Little Bits of History

Bristol Channel Flood

Posted in History by patriciahysell on January 30, 2015
Bristol Channel map

Bristol Channel map

January 30, 1607: The Bristol Channel flood takes place. The channel is a major inlet along the island of Great Britain. It separates South Wales from Devon and Somerset in South West England. It takes its name from the English city of Bristol and is over 30 miles across at its widest point. The damage on this day was most severe on the Welsh side. Cardiff was the most badly damaged with the foundation of St. Mary’s Church destroyed. The flooding covered an estimated 200 square miles and killed more than 2,000 people. Farms were washed away and livestock lost along the coasts of the Bristol Channel and Severn Estuary in what was then the Kingdom of England.

The coasts of Devon and the Somerset Levels were awash in seawater with water reaching Glastonbury Tor, 14 miles inland. The seawall at Burnham-on-Sea was destroyed and water entered the low country and the moors. Thirty villages in Somerset were affected. Brean was said to have been “swallowed up” while the Church of All Saints at Kingston Seymour had water to a depth of five feet standing for ten days. A chiseled mark shows the crest of the water to be at 25.4 feet. Many area churches today sport signs showing how high the water reached during the flood. Some of the signs give the date as 1606 because at the time, the new year didn’t begin until March 25.

At the time, the cause of the flood was given as God’s punishment. A contemporary pamphlet entitled God’s warning to the people of England by the great overflowing of the waters or floods was printed. Later supposition was given as a storm surge resulting from extreme meteorological conditions associated with high tide. Newer theories as to the cause of the flood have surfaced since comparing the explanations of what happened in 1607 to what happened in 2004 in the Indian Ocean when the tsunami struck there. It is believed that the great flood in Bristol was caused by this type of phenomenon.

A huge landslide may cause a tsunami as can an earthquake. There is no evidence of a landslide. There is an unstable fault off the coast of Ireland which has caused a vertical displacement of the sea floor. One contemporary report mentioned an earth tremor on the day of the disaster. Other reasons to accept a tsunami as the cause is the displacement of large boulders onto beaches which would have taken extreme force. There is a layer up to eight inches thick composed of sand, shells, and stones within what is otherwise constant deposits of mud. This was found in boreholes from Devon to Gloucestershire. Rock erosion in the area is characteristic of high water velocities. While it is unlikely that such an event would repeat itself, if it occurred today, the cost would range from £7 – 13 billion at current insured values.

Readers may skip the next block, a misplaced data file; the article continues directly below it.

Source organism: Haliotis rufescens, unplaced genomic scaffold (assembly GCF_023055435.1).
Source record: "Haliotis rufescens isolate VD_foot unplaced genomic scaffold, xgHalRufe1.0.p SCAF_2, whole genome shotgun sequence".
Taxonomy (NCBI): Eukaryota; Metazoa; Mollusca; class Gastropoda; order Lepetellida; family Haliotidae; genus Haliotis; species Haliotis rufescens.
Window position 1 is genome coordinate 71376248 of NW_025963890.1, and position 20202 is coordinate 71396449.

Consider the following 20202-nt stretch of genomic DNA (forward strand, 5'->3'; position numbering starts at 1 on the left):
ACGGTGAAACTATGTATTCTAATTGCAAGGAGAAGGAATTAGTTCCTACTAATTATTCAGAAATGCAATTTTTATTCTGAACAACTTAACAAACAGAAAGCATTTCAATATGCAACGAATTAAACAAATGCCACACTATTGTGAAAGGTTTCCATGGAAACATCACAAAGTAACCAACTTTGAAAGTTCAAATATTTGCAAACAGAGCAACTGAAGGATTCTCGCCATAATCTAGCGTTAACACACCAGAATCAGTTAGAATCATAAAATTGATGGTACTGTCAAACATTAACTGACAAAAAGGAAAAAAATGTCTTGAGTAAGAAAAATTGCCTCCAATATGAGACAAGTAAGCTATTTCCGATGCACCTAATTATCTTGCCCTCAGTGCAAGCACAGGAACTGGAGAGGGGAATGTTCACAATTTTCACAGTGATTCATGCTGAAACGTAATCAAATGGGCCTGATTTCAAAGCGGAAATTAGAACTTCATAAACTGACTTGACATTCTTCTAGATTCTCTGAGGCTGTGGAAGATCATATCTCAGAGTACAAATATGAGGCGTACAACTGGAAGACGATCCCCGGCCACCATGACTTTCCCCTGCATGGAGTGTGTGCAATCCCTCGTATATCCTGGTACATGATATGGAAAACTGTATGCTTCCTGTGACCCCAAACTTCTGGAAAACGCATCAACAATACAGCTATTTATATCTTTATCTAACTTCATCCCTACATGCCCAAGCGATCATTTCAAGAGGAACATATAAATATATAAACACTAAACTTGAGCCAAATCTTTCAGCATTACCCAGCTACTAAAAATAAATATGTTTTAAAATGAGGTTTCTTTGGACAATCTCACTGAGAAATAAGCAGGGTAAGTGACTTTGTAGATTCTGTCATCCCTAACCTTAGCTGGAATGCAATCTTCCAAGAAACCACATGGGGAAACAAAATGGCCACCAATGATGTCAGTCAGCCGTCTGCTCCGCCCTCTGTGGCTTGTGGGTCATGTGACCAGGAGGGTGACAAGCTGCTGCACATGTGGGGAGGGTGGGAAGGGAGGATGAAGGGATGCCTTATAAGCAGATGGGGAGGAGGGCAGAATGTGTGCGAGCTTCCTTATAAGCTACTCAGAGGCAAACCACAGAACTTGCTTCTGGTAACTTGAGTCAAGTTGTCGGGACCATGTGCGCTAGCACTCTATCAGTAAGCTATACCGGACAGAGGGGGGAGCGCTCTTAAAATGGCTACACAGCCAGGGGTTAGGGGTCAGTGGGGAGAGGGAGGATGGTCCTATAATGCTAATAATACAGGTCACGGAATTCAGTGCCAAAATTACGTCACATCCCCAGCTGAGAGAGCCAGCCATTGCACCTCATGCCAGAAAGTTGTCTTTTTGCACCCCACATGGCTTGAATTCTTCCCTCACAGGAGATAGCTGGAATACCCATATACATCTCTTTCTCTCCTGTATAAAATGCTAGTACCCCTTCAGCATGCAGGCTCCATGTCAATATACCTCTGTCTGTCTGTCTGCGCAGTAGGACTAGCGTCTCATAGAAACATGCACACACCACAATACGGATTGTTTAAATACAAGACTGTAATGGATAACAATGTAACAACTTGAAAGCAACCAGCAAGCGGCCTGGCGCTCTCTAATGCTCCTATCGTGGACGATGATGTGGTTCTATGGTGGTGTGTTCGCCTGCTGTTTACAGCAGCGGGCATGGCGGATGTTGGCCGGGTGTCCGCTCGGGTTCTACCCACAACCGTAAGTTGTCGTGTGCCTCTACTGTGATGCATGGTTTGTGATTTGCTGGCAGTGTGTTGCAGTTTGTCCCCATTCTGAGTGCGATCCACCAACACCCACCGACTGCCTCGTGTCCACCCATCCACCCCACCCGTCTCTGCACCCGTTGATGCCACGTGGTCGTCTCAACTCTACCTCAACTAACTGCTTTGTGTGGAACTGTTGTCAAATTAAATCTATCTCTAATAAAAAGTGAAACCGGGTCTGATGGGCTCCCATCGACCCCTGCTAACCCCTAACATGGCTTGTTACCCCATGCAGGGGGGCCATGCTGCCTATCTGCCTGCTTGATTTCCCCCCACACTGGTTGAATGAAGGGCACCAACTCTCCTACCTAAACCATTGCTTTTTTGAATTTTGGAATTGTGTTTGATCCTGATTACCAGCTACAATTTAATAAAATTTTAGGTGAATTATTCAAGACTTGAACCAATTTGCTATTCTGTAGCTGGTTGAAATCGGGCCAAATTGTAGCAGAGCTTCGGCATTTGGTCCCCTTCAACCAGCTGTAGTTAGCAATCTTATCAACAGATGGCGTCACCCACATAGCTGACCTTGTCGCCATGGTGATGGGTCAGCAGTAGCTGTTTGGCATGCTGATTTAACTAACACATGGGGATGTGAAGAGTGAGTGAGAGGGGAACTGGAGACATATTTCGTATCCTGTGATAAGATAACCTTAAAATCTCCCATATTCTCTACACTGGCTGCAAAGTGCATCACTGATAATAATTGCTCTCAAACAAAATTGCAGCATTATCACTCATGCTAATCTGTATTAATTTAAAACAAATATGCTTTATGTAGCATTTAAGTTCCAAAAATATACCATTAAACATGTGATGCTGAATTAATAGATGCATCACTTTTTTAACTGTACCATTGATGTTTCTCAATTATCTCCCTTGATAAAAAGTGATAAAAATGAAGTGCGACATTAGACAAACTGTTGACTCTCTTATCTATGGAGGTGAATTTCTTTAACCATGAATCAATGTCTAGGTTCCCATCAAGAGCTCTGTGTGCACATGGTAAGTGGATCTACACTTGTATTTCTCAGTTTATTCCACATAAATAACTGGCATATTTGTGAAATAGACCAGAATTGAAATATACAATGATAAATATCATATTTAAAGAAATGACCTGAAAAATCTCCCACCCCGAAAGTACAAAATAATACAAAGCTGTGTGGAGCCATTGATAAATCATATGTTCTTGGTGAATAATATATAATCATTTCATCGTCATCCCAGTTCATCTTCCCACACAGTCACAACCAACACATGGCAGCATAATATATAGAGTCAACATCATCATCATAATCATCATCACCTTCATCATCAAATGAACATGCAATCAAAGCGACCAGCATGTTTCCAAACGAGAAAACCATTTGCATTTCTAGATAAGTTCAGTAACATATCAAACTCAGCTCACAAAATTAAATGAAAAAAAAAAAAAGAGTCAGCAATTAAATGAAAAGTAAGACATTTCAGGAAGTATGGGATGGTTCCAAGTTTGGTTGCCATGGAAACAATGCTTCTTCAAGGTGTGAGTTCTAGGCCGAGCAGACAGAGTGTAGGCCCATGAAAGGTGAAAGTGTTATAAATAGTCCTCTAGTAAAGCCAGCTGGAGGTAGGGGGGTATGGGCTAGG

You can’t cross the sea merely by standing and staring at the water. – Rabindranath Tagore

To have faith is to trust yourself to the water. When you swim you don’t grab hold of the water, because if you do you will sink and drown. Instead you relax, and float. – Alan Watts

Thousands have lived without love, not one without water. – W. H. Auden

Water is the driving force of all nature. – Leonardo da Vinci

Also on this day: “Look that up in your Funk and Wagnall’s” – In 1922, Dick Martin was born.
King Richard III – In 1835, an attempt was made to assassinate President Jackson.
Assassination attempt – In 1835, the first US Presidential assassination attempt takes place.
Mr. Music – In 1858, the Halle Orchestra performed.
Really, Really Dead – In 1661, Oliver Cromwell’s body was exhumed in order to be executed.

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